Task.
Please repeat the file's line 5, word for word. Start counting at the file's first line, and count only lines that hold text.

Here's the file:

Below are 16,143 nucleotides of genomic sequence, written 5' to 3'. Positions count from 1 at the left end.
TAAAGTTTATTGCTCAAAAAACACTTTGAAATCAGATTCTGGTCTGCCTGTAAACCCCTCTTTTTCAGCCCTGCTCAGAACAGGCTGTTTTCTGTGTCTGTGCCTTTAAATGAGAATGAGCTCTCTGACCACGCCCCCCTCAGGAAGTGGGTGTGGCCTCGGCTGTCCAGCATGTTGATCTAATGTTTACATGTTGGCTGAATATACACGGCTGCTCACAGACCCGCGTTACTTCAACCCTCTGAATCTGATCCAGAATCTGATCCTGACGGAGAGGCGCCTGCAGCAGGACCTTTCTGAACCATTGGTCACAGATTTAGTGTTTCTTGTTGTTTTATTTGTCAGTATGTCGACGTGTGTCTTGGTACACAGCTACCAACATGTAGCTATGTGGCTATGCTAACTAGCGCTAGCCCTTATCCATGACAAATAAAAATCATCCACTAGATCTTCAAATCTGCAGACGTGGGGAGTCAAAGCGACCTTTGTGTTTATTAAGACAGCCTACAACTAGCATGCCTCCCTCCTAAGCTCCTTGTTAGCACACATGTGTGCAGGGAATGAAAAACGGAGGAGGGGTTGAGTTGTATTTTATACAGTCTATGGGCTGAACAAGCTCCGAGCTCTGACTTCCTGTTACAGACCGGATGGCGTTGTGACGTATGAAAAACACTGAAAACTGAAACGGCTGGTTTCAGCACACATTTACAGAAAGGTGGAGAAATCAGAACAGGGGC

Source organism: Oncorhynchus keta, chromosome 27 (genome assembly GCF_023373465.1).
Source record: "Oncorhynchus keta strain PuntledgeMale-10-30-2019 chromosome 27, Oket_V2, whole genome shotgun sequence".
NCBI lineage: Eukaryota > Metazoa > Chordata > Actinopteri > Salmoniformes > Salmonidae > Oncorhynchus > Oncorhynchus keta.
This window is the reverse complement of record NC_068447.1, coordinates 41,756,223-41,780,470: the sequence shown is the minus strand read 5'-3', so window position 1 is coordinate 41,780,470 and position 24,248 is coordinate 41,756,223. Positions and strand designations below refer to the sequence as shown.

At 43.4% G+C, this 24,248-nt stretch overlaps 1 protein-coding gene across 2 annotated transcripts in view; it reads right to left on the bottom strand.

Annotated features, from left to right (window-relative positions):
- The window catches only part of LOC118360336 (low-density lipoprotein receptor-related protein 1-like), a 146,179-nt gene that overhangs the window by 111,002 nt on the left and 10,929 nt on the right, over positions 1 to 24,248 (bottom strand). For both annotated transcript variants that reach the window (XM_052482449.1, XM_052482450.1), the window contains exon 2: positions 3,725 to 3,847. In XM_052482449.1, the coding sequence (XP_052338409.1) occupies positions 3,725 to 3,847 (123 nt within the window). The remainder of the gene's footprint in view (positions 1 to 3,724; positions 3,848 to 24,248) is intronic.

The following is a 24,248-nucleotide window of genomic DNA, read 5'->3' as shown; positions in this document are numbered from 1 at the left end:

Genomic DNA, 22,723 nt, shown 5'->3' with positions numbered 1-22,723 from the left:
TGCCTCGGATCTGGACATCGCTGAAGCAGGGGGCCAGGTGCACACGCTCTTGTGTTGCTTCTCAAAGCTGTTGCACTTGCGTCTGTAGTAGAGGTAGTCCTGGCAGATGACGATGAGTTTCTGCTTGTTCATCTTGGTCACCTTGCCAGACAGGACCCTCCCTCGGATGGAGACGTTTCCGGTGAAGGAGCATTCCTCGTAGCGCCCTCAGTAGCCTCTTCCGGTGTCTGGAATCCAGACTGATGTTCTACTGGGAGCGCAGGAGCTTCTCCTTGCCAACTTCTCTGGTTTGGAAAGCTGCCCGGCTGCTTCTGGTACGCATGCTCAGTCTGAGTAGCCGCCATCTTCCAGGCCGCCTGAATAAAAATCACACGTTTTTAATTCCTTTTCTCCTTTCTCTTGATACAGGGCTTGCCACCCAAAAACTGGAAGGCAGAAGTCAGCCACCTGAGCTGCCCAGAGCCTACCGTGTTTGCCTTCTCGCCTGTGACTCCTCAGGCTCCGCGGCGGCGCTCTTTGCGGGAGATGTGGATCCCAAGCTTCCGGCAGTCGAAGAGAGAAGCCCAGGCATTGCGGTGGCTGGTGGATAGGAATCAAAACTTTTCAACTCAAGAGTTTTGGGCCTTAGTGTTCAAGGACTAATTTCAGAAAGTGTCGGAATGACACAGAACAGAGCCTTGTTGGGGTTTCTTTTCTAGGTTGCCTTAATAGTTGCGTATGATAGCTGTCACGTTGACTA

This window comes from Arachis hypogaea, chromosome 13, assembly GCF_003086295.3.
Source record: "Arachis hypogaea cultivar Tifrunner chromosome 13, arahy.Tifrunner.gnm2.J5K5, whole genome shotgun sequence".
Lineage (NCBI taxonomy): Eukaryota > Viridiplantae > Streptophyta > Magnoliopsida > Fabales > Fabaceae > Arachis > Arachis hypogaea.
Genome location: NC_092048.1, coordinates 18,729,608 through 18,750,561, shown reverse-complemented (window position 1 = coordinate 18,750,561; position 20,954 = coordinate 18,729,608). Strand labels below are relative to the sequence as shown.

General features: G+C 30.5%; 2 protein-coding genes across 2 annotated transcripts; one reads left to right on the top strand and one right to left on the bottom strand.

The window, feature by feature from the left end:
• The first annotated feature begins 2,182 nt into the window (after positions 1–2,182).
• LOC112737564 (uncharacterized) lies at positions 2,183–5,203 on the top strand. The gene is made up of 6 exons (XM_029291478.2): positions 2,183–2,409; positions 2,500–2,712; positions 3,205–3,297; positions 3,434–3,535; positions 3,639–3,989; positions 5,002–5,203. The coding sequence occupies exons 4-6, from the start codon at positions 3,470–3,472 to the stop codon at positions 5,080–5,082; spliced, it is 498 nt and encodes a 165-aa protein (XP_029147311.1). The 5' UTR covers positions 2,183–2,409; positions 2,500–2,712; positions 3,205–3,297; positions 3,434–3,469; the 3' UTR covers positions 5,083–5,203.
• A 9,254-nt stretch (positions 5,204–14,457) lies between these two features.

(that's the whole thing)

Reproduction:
NCBI lineage: Eukaryota > Metazoa > Chordata > Actinopteri > Salmoniformes > Salmonidae > Oncorhynchus > Oncorhynchus keta.